“” Weighted Baseball Training - A Getting Started Guide

Weighted Baseball Training for Pitchers – A Get Started Guide

| Velocity Training
Reading Time: 6 minutes

UPDATE: How do I get started training with weighted baseballs? Be sure to get the Free Weighted Baseball Program on our site–it’s a simple 8-week year-round starter program!

At Driveline Baseball, we constantly test training and recovery implements for our pitchers. Most won’t surprise you – we use free weight training with barbells and dumbbells, medicine balls of varying weights for rotational exercises, a chin-up bar for pull-up variations, sled push/pull interval training for energy system development, resistance bands of varying tensions to improve stability/mobility and to provide accommodating resistance for more advanced lifters, and lots of other techniques like high-speed video to analyze someone’s mechanics for flaws.

However, a misunderstood training tool that we use is weighted baseballs.

Research backs up the use of underload and overload training in various forms, and it’s no surprise that it works for baseball pitchers as well. Dr. Coop Derenne is the foremost expert in this field and has published a number of research papers that indicate that weighted baseball training creates a significant increase in velocity for those training with underweighted and overweighted baseballs. His most popular paper is Effects of Under and Overweighted Implement Training on Pitching Velocity, which concludes that training with either underweighted (4 oz) or overweighted (6 oz) baseballs improved pitching velocity when compared to simply throwing normal baseballs.

How do you implement weighted baseballs in your Pitching Program?

Like most coaches who do weighted baseball training, we don’t train too aggressively with them until athletes have gone through our initial evaluation, both movement and performance screens, to determine shoulder/hip imbalances and pitching mechanical efficiency. Additionally, our athletes aren’t typically throwing weighted baseballs in-season and only throw them when they have a solid throwing program under their belt. No getting into the weighted ball throwing when they’re cold and throwing 80-85% of their max velocity off a mound!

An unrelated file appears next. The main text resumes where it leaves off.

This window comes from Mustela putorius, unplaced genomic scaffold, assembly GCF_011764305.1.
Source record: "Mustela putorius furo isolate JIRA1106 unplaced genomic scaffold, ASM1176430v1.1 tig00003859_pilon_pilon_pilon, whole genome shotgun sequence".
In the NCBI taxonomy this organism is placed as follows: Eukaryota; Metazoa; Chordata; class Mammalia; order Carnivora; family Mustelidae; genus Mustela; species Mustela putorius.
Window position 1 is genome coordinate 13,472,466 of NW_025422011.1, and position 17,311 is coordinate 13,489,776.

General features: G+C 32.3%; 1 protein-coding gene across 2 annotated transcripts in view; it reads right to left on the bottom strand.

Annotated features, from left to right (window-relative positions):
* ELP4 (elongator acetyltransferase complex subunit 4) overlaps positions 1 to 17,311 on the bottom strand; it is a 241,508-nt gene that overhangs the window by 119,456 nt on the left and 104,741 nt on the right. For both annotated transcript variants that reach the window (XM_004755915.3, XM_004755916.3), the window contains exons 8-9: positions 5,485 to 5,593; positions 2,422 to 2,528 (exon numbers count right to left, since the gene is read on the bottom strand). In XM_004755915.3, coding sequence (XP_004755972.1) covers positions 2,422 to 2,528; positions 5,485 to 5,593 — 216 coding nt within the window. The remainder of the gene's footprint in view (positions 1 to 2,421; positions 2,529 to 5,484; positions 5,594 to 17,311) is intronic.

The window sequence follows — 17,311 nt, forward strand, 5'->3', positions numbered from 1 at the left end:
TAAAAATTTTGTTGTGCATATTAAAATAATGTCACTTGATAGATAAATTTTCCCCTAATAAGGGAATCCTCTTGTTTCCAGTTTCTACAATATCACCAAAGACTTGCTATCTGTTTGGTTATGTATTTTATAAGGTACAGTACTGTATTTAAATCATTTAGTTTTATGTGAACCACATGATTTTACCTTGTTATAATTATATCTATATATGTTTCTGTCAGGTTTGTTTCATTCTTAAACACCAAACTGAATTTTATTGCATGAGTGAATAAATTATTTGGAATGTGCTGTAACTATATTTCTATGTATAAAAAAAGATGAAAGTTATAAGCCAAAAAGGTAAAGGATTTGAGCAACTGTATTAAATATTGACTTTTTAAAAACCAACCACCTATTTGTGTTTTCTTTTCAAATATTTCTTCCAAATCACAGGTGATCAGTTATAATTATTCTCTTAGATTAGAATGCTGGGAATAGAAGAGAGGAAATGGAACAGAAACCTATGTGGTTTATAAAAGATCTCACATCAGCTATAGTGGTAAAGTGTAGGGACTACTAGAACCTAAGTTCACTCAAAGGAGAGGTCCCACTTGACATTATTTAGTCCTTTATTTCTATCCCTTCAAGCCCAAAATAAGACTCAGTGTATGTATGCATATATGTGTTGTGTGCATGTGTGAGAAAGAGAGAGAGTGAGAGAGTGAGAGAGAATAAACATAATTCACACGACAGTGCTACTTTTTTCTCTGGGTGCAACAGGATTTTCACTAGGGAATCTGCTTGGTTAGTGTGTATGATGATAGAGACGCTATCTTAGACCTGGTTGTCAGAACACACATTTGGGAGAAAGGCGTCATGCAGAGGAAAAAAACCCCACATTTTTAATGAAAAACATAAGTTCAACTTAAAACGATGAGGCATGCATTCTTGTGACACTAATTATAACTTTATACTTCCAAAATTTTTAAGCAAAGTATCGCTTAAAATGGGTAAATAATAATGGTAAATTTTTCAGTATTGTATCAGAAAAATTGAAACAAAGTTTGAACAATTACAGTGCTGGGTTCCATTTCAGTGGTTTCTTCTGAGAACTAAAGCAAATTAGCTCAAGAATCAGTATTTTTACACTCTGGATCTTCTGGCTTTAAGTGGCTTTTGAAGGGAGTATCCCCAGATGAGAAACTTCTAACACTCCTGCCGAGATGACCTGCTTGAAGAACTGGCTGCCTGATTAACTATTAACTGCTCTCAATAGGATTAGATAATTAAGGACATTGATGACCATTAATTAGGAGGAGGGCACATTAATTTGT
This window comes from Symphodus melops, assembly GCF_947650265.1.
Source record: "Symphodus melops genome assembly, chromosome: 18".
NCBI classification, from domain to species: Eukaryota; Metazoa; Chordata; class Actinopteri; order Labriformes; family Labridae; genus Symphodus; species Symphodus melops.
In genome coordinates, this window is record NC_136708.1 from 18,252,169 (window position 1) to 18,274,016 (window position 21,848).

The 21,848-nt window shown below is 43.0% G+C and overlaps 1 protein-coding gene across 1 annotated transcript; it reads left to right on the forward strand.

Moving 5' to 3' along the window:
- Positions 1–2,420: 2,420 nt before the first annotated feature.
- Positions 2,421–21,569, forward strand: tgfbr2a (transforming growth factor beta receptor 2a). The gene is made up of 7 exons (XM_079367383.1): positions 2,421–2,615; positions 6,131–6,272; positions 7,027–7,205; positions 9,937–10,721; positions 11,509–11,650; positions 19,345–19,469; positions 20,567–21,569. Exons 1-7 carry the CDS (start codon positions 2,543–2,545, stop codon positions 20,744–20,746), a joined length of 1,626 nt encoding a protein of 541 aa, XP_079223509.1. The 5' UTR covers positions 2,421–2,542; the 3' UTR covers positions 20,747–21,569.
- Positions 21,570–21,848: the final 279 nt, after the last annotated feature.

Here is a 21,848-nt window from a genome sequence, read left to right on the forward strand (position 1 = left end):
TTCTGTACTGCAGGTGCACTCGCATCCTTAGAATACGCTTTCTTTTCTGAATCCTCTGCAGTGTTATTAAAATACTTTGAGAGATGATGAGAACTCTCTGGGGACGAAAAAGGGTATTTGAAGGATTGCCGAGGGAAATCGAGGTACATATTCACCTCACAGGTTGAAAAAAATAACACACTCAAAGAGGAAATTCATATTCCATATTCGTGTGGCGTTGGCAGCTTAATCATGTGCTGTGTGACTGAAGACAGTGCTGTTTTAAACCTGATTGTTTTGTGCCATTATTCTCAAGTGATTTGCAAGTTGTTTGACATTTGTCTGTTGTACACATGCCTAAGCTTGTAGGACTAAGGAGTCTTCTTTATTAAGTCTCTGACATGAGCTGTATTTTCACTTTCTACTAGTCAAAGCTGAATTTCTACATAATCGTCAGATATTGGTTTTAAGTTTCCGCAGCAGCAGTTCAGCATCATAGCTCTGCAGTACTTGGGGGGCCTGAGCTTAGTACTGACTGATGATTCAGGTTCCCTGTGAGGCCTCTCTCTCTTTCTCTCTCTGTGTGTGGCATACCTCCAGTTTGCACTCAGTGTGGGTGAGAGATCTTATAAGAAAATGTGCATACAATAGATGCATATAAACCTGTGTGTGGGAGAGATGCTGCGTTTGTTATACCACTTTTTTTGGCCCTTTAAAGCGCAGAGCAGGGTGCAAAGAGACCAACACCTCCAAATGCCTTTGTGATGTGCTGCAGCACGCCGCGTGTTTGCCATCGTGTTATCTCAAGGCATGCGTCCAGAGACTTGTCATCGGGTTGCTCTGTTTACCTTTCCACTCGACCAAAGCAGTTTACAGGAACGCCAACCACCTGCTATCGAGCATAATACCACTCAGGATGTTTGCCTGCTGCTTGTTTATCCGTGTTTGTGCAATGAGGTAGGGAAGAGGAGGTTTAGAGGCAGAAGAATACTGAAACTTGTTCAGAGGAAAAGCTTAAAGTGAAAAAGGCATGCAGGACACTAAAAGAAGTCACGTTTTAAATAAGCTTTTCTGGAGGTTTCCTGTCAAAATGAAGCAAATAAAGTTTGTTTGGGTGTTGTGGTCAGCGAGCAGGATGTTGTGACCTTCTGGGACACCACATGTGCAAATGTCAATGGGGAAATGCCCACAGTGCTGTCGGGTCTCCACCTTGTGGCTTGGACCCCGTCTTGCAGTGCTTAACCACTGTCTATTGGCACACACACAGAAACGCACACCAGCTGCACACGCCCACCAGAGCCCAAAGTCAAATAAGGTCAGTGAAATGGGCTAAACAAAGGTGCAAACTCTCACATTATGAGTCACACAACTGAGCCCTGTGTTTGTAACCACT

After we’ve qualified a pitcher to use these implements, we design a program around their age, skill level, bodyweight (very important for recovery purposes), fastball release velocity, and mechanics. We are generally more aggressive with guys who are older and have more refined mechanics – especially if they’ve gone through multiple high-speed video analyses in our Pitching Program. (Athletes who have had their pitching mechanics biomechanically analyzed in our lab can see a lot of improvement with a more specific plan, and we recommend it to all pitchers over the age of 16 who are seriously considering college or pro baseball.)

A typical program for an 18-year old high school senior about to enter college baseball will be throwing batting practice once or twice per week and one short bullpen once per week. On his bullpen days and possibly on one of his batting practice/light throwing days, we’ll have him throw weighted baseballs using a truncated motion that focuses primarily on shoulder rotation. The mechanics in our “Pivot Pickoff” 3 lb. medicine ball drill is similar:

Obviously the pivot pickoff drill focuses mostly on the out-front portion of the pitch while the 3-11 oz. baseballs will more accurately reflect an actual pitch.

What’s the typical throwing progression with the weighted baseballs?

When throwing with a full mechanic off flat ground or the truncated motion to focus on shoulder rotation we’ll go as light as 3 oz and as heavy as 7 oz, which runs counter to what most people recommend. Many sources will tell you to stick to +/- 20% of the original implement’s weight (5 oz), but these recommendations are based off of Soviet shot-put research and not baseball-specific research.

We do not throw weighted baseballs off a mound, as arm-related stress increases when throwing off a mound and when using weighted baseballs – combining this much torque is not something we play around with lightly!